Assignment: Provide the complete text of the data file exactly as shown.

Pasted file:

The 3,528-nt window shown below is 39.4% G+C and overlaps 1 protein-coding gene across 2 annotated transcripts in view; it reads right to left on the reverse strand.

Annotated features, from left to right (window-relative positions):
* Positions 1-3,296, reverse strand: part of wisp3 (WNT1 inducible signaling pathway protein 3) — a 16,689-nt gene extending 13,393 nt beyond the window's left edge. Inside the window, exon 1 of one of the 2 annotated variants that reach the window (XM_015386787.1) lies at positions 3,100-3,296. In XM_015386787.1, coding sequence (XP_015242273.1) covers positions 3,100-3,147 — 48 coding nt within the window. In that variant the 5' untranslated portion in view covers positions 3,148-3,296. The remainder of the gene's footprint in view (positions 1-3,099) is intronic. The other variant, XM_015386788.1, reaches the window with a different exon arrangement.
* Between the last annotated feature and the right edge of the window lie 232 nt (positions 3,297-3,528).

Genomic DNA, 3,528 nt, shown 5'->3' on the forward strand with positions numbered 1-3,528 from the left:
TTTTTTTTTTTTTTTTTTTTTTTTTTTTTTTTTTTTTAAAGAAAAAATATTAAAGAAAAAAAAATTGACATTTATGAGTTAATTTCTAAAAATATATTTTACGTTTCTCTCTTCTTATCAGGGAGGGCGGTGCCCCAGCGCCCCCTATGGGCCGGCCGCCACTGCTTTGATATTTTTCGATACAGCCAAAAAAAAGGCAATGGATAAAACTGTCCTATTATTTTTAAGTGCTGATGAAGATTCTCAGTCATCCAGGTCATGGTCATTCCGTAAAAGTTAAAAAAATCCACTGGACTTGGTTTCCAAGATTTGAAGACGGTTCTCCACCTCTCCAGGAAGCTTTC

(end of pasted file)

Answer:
The 3,528-nt window shown below is 39.4% G+C and overlaps 1 protein-coding gene across 2 annotated transcripts in view; it reads right to left on the reverse strand.

Annotated features, from left to right (window-relative positions):
* Positions 1-3,296, reverse strand: part of wisp3 (WNT1 inducible signaling pathway protein 3) — a 16,689-nt gene extending 13,393 nt beyond the window's left edge. Inside the window, exon 1 of one of the 2 annotated variants that reach the window (XM_015386787.1) lies at positions 3,100-3,296. In XM_015386787.1, coding sequence (XP_015242273.1) covers positions 3,100-3,147 — 48 coding nt within the window. In that variant the 5' untranslated portion in view covers positions 3,148-3,296. The remainder of the gene's footprint in view (positions 1-3,099) is intronic. The other variant, XM_015386788.1, reaches the window with a different exon arrangement.
* Between the last annotated feature and the right edge of the window lie 232 nt (positions 3,297-3,528).

Genomic DNA, 3,528 nt, shown 5'->3' on the forward strand with positions numbered 1-3,528 from the left:
TTTTTTTTTTTTTTTTTTTTTTTTTTTTTTTTTTTTTAAAGAAAAAATATTAAAGAAAAAAAAATTGACATTTATGAGTTAATTTCTAAAAATATATTTTACGTTTCTCTCTTCTTATCAGGGAGGGCGGTGCCCCAGCGCCCCCTATGGGCCGGCCGCCACTGCTTTGATATTTTTCGATACAGCCAAAAAAAAGGCAATGGATAAAACTGTCCTATTATTTTTAAGTGCTGATGAAGATTCTCAGTCATCCAGGTCATGGTCATTCCGTAAAAGTTAAAAAAATCCACTGGACTTGGTTTCCAAGATTTGAAGACGGTTCTCCACCTCTCCAGGAAGCTTTC